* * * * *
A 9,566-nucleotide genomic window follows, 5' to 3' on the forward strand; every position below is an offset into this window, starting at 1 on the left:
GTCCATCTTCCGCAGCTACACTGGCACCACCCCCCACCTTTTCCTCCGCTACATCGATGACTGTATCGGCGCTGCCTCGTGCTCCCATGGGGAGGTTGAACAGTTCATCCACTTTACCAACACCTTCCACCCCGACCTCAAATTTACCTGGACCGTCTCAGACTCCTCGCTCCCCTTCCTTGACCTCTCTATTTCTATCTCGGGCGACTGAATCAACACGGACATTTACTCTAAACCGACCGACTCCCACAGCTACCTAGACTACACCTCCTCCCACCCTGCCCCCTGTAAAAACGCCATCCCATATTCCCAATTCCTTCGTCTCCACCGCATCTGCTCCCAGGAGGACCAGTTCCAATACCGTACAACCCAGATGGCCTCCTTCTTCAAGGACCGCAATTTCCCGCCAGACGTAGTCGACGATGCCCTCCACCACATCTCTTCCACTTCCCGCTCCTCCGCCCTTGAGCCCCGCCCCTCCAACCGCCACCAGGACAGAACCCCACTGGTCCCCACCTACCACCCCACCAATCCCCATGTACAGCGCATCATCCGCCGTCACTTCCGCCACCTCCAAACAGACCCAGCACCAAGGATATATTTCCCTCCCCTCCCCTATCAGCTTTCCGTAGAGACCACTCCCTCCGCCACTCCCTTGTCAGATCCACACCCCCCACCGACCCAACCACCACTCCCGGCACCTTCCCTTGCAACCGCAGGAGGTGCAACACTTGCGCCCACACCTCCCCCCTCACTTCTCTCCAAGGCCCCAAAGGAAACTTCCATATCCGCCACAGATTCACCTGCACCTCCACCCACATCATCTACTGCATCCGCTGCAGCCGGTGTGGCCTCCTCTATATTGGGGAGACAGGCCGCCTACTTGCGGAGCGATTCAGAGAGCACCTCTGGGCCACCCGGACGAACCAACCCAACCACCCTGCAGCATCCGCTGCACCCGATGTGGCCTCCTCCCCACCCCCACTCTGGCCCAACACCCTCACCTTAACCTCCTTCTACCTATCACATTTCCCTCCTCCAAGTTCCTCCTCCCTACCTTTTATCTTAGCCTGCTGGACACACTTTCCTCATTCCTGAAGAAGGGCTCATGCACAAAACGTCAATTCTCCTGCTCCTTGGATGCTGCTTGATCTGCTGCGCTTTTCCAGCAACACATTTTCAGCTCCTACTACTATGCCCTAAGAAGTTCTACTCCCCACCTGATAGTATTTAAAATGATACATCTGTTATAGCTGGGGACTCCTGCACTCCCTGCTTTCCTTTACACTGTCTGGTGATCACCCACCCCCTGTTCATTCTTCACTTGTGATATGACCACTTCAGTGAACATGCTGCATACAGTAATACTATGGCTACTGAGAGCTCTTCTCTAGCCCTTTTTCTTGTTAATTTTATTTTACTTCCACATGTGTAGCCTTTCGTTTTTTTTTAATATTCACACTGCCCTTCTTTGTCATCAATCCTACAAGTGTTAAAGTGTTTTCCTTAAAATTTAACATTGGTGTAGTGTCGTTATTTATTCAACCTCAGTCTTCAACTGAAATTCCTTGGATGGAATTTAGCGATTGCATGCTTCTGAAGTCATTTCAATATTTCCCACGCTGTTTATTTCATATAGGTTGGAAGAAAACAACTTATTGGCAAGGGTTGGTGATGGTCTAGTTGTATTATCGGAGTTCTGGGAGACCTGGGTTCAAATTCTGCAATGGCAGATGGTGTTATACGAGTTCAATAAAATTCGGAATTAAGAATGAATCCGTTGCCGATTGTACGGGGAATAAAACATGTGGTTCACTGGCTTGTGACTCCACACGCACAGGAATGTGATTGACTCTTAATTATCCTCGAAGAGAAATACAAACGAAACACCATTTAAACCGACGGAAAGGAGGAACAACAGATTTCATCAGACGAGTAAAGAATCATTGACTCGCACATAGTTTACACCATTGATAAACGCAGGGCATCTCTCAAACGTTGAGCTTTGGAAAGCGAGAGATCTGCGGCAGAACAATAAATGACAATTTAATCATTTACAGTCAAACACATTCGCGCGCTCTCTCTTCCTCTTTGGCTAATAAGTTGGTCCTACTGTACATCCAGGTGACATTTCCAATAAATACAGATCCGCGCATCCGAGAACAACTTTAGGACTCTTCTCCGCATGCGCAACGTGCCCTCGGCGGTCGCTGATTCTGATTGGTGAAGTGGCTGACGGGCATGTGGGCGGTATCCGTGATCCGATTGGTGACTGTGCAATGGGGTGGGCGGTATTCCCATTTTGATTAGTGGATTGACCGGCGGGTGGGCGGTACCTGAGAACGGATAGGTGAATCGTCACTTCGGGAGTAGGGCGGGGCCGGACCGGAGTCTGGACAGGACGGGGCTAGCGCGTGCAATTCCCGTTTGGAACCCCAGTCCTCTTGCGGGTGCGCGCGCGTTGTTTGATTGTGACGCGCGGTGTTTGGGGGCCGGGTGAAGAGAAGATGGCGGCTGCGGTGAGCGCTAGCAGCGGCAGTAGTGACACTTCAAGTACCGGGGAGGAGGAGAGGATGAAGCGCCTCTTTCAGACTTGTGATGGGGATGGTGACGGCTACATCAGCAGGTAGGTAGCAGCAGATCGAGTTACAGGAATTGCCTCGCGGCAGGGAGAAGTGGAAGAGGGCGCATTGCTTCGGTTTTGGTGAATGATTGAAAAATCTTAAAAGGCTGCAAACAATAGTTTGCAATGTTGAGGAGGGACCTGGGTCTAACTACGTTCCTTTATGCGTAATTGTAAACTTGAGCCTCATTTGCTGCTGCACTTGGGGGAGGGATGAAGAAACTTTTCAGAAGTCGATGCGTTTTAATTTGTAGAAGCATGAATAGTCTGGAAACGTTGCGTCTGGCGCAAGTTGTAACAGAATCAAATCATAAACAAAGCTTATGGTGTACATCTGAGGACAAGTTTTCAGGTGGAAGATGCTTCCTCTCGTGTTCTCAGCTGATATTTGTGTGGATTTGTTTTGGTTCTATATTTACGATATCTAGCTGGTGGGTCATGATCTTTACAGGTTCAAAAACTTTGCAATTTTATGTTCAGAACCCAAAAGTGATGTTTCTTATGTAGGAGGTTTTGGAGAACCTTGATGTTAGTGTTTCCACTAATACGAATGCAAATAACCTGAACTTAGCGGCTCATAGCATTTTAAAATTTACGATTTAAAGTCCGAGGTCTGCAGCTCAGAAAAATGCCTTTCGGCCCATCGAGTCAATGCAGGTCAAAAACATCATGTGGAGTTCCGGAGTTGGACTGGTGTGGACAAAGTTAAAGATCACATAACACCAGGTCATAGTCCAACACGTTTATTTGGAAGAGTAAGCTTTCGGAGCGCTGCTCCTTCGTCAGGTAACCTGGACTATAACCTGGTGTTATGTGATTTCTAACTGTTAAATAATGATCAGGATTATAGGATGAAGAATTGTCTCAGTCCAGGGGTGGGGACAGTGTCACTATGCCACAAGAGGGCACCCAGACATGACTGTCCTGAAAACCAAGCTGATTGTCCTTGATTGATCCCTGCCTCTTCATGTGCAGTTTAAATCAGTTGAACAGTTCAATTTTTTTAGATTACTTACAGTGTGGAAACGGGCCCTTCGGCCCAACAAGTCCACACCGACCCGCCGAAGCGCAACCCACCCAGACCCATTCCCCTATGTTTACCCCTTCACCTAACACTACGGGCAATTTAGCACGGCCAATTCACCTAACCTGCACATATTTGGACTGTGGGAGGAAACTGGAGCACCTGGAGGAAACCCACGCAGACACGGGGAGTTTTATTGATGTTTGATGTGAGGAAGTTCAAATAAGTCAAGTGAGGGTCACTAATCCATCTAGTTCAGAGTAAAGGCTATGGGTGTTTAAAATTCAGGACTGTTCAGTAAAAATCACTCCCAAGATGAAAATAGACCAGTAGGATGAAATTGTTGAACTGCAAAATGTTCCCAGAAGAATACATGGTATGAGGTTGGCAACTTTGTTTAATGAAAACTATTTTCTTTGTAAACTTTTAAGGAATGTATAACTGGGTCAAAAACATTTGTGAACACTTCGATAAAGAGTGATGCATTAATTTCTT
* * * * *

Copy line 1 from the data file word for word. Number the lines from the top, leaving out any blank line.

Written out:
A 9,566-nucleotide genomic window follows, 5' to 3' on the forward strand; every position below is an offset into this window, starting at 1 on the left: